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11

I don't have numbers on hand. But if you're after a cogent argument, I would point out that the car they drive has a far larger manufacturing footprint, even assuming it is manufactured in the local economy, which is rare. If it is, then was the raw steel manufactured there or shipped in? For that argument of theirs to be effective, they must start with ...


6

Has anyone done a carbon audit for a bicycle yet? I managed to find one on the Brompton website - "Manufacturing a Brompton bicycle creates 113kg of carbon". I have been unable to find any figures from other manufacturers. The Brompton is a steel-framed folding bike, so that figure may not be particularly representative. If so, are there any ...


4

Depending on your rim (bore diameter) you don't have the choice unless you are willing to tweak your bike a bit (or use an adapter). Cross-Country or Marathon Hardtails and racing bicycles usually use Presta aka Sclaverand or French Valve (at least we call it like that in Germany). This type of valve opens when you put the pump on it (after you opened the ...


2

"How is bicycle infrastructure designed and how does it evolve?"? Well, as the other answerers have suggested, the answer is "that depends." When I worked for the Bureau of Land Management, here in the U.S., I did recreation management for a broad scattering of federal public lands. Some of these lands were adjacent to cities. In the cases where we built ...


1

Assuming 113kg of carbon for manufacture of a bike this equates to 414kg of CO2. A car with an MPG of 40 emits 272g of CO2 per mile. This mean you would need to do 1500 miles on the bike to break even.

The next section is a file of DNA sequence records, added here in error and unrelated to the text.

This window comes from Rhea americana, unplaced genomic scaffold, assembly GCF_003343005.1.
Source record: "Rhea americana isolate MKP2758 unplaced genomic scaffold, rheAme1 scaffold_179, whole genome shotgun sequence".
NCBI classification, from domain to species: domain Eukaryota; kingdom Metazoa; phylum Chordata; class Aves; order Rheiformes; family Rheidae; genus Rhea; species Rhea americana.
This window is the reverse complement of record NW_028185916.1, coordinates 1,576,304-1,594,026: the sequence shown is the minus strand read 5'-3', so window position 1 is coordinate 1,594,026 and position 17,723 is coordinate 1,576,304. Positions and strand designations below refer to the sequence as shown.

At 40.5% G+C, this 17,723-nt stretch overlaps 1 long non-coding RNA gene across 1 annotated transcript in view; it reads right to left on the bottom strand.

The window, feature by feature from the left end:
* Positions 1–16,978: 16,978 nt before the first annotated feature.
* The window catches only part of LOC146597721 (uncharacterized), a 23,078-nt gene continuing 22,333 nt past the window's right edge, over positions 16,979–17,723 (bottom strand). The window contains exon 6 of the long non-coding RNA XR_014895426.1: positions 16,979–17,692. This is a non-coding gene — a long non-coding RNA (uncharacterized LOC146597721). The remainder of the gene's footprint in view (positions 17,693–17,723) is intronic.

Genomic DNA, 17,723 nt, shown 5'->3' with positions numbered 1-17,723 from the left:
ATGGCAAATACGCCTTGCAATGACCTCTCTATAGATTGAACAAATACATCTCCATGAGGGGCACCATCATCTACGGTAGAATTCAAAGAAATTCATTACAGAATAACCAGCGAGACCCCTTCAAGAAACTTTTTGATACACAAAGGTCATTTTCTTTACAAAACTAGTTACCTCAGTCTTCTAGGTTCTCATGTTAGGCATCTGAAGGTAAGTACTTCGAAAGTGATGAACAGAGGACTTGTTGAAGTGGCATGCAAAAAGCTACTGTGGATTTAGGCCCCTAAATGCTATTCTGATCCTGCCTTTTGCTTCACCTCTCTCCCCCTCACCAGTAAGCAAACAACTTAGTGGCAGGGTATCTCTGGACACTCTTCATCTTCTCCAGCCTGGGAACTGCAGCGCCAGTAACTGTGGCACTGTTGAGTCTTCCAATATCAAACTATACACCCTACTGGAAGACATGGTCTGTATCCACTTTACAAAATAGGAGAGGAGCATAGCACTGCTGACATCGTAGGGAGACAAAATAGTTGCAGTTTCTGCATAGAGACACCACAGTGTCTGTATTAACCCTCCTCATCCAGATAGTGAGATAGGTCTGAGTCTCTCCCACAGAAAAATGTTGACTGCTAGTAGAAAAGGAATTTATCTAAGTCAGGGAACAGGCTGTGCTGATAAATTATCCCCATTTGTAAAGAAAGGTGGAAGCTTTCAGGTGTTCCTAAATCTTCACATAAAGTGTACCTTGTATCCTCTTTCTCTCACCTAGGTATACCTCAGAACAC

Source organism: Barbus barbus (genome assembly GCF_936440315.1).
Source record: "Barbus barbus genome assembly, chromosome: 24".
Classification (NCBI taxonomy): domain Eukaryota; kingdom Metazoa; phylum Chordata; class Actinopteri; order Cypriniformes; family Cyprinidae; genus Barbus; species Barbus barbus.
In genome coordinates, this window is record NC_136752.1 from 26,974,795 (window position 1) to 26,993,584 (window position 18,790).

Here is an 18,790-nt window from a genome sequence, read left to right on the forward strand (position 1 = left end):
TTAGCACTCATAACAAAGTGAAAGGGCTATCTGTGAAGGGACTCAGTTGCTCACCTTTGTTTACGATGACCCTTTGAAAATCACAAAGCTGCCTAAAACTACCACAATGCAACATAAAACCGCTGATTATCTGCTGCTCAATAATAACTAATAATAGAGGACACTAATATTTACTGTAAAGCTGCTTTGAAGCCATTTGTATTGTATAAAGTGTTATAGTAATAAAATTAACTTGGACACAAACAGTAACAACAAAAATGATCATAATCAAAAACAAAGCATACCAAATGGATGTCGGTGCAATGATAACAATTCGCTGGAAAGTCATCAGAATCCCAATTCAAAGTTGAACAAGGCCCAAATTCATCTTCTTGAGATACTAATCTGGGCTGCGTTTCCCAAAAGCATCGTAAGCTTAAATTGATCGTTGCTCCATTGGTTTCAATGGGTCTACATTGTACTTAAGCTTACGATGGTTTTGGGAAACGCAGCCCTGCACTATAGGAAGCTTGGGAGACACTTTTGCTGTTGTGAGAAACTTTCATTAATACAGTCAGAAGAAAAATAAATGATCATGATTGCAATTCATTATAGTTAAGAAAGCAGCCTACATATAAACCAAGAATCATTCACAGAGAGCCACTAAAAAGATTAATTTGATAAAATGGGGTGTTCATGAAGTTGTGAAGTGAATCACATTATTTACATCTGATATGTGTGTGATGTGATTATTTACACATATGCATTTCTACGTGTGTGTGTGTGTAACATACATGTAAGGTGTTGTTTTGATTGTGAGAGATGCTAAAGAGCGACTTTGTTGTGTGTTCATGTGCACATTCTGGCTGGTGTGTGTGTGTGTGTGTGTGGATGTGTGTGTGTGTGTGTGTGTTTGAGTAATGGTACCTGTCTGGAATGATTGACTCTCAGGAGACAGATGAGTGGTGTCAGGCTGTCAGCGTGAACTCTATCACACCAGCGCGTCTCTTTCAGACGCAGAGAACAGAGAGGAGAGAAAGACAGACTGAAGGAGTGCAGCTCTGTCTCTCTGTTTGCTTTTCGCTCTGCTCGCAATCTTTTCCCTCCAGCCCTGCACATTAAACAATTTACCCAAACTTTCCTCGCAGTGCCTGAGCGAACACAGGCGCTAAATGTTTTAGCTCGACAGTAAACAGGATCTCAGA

1

This information is never gathered correctly, corporations really don't want you to know the actual numbers, otherwise it would have a very negative impact on manufacturing. I own an older 91 GMC pickup truck, some greenies see me as a polluter, but I say I am not, I have owned the truck for 13 years, purchased used, keep it tuned and emissions test passes ...


1

The questioner is asking how does a town/city get its bicycle infrastructure. As I write I can feel the moderators cursor hanging over the 'close' button, so I will be brief... The Wikipedia page is a good place to start: http://en.wikipedia.org/wiki/Bicycle-friendly The 'carbusters.org' site might also be of interest to the questioner, particularly the ...


1

do cycle facilities piggyback on roads for autos? In Toronto the main types of bike route are: Bike lanes and/or 'shareways' painted on a few of the second-largest roads: so that a few of the major roads have bike lanes Recommended (mapped and sign posted) bike routes through minor, low-traffic, residential streets (which have lots of stop signs but ...


1

Looking at the Cycling Strategy for my local town, the intended evolution of infrastructure is: ensure that alterations to the highway network are designed to increase utility for cyclists or, at the very least, to not degrade the cycling environment enhance routes to schools and town and local centres ensure that cycle facilities are considered in all new ...



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